Advantages and Disadvantages of Being a Mediation Attorney

The Role of Civil Litigation Attorneys

What do mediation attorneys do? Almost everyone has been a mediator. It’s true. If you have stepped into a dispute that had nothing to do with you and tried to help friends, family members, neighbors, or coworkers to resolve their differences, you have been a mediator. The custom of using a respected elder to help …

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BATNA & WATNA: Finding and Using Negotiation Power (Part I of III)

The goal of an alternative dispute resolution (ADR) process is to come to a resolution together so that the parties can both agree on and avoid the eventual litigation that could arise in the dispute. However, not every mediation or negotiation ends in a settlement agreement, and the knowledge that the parties may walk away without …

Read moreBATNA & WATNA: Finding and Using Negotiation Power (Part I of III)

Anger Masks Emotions in Mediation

Famed psychologist Paul Ekman calls anger one of the six basic emotions. He notes that its expression is universal across cultures. Even as infants, we instinctively recognize and react to its presence in those around us. According to Ekman, anger originates when an important goal is frustrated, or someone tries to hurt us or someone we feel responsible for, physically or psychologically. Under this definition, anger is a response to threatening external stimuli, which is often accompanied by a desire to hurt the source of the anger producing events.

The Power of Finding and Using a BATNA & WATNA (Part 3 of 3)

…Continued from Part 2: In previous articles, we’ve discussed what a BATNA and a WATNA are, the purpose of identifying a BATNA and WATNA, some possible alternatives to consider, and two analyses that parties can use to identify their BATNA and WATNA.  This article will discuss the strategies that a mediator may use to help …

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The Power of Finding and Using a BATNA & WATNA (Part 2 of 3)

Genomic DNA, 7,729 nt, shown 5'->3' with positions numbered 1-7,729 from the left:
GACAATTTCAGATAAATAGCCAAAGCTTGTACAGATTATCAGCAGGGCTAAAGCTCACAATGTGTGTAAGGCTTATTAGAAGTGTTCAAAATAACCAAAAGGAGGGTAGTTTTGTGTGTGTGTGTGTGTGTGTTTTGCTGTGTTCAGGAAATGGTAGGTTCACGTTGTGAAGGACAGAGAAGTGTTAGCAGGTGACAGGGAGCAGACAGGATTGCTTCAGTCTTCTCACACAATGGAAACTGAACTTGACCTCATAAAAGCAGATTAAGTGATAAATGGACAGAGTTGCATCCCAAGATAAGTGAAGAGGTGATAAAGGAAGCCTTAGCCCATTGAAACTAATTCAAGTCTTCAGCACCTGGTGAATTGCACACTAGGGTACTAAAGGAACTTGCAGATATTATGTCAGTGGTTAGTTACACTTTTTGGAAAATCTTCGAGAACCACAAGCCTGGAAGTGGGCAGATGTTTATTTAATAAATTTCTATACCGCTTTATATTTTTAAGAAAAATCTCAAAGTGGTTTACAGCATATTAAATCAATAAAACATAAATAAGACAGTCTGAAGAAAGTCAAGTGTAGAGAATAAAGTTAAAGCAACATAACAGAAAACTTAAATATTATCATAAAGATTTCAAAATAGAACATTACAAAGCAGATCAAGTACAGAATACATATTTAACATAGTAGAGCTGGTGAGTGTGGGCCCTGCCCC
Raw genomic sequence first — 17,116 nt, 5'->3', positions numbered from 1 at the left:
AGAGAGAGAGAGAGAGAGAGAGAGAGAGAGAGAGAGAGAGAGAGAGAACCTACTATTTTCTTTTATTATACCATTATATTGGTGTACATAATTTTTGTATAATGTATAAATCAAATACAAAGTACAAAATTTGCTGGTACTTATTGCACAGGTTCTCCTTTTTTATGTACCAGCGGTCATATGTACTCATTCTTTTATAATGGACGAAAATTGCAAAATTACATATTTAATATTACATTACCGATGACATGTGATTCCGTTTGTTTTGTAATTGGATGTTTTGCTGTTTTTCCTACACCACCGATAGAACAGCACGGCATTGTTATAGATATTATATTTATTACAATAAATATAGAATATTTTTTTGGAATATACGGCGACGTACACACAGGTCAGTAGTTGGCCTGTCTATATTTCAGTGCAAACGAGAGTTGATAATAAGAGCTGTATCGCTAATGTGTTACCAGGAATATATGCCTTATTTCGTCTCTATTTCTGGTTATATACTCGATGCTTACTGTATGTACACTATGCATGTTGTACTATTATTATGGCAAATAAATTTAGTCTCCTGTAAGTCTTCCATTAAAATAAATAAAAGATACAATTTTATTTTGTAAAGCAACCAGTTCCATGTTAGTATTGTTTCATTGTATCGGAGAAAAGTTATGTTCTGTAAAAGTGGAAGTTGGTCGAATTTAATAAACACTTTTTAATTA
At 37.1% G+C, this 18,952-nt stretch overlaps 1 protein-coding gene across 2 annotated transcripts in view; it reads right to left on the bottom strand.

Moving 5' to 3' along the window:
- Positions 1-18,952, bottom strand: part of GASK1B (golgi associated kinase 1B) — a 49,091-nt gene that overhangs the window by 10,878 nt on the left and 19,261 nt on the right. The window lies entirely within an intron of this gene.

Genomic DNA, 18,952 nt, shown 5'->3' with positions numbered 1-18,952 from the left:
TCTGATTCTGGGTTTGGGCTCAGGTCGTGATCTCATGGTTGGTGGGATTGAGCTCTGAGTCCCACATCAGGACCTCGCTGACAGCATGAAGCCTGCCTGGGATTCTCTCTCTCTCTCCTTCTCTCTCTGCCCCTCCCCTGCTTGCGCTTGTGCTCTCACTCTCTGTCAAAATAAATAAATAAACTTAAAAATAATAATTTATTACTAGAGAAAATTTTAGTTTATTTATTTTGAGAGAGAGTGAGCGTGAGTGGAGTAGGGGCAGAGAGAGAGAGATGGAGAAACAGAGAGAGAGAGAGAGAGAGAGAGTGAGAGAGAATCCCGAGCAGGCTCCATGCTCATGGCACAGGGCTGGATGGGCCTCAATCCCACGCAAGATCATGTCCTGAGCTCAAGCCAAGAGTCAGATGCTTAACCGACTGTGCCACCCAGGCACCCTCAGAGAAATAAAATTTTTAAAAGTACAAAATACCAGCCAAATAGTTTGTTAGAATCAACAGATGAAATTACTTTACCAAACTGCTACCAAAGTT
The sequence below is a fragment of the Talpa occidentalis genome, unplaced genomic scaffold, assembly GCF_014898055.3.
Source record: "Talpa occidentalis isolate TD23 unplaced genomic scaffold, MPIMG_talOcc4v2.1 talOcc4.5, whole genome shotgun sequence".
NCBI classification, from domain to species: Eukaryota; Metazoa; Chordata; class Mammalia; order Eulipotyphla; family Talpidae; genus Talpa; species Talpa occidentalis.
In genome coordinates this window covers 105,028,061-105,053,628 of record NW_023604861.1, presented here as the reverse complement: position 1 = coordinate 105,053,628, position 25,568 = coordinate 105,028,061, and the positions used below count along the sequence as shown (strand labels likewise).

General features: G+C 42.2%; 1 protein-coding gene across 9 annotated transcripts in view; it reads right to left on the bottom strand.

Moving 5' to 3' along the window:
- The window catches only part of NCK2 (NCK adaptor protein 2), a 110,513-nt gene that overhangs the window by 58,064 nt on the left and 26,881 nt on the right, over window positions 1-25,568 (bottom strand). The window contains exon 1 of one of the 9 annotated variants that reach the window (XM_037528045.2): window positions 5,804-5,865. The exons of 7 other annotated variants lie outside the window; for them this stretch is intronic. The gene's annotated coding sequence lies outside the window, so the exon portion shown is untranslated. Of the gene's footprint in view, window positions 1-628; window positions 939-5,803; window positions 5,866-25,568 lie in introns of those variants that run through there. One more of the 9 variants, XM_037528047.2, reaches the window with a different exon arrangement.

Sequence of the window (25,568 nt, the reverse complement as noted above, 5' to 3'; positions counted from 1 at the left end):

…Continued from Part 1: Back to discovering and using what the negotiation world calls a BATNA and WATNA, this article will continue to move through an analysis to help the parties discover the alternatives that will drive how they negotiate and settle a dispute.  The previous article discussed the importance of moving through a BATNA/WATNA …

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Identifying a Power Imbalance (Part 2 of 2)

In the first of this pair of articles, we discussed the definition of a power imbalance, identified the types of power that may be utilized against another party, and the early signs of a power imbalance. Once a neutral identifies that one of the parties has more power than the other and is using their power to make the negotiations end in their favor, it is important for the neutral to act quickly to attempt to bring the power in the negotiations into balance between the parties.

Left Brain vs Right Brain Conflict Resolution

Our brains are mostly divided into two hemispheres. They each have their own way of responding to conflicts, although there is some overlap. Our brains are really a combination of parts that serve different purposes. They take turns in dominating our thinking at times and generally work together – just as we have many muscles in our arms that work together rather than just one muscle.

De-escalating Encounters with Confrontational People

If you are a conflict resolution professional, you are very likely to meet with angry, confrontational, and aggressive people on an almost daily basis. You may even be called in specifically to deal with them, if you are an HR professional or an ombuds. It’s almost inevitable. People in conflict are almost always emotional. Even business disputes aren’t “just business.” Our emotions affect every decision we make.

Identifying a Power Imbalance (Part 1 of 2)

One of the most noticeable issues that could arise in a negotiation or mediation is an imbalance of power. Often one of the hardest issues to overcome if the neutral or the parties are not prepared, and still difficult when the neutral is prepared, an imbalance can easily throw an otherwise successful dispute resolution process.

Game Theory, Negotiation, and the “Black Box”

James F. Ring and some colleagues gave a fascinating talk at the recent ABA Dispute Resolution Section on Game Theory; Where it started was cutting a cake; Where it ended was cutting out the lawyers, at least by implication.

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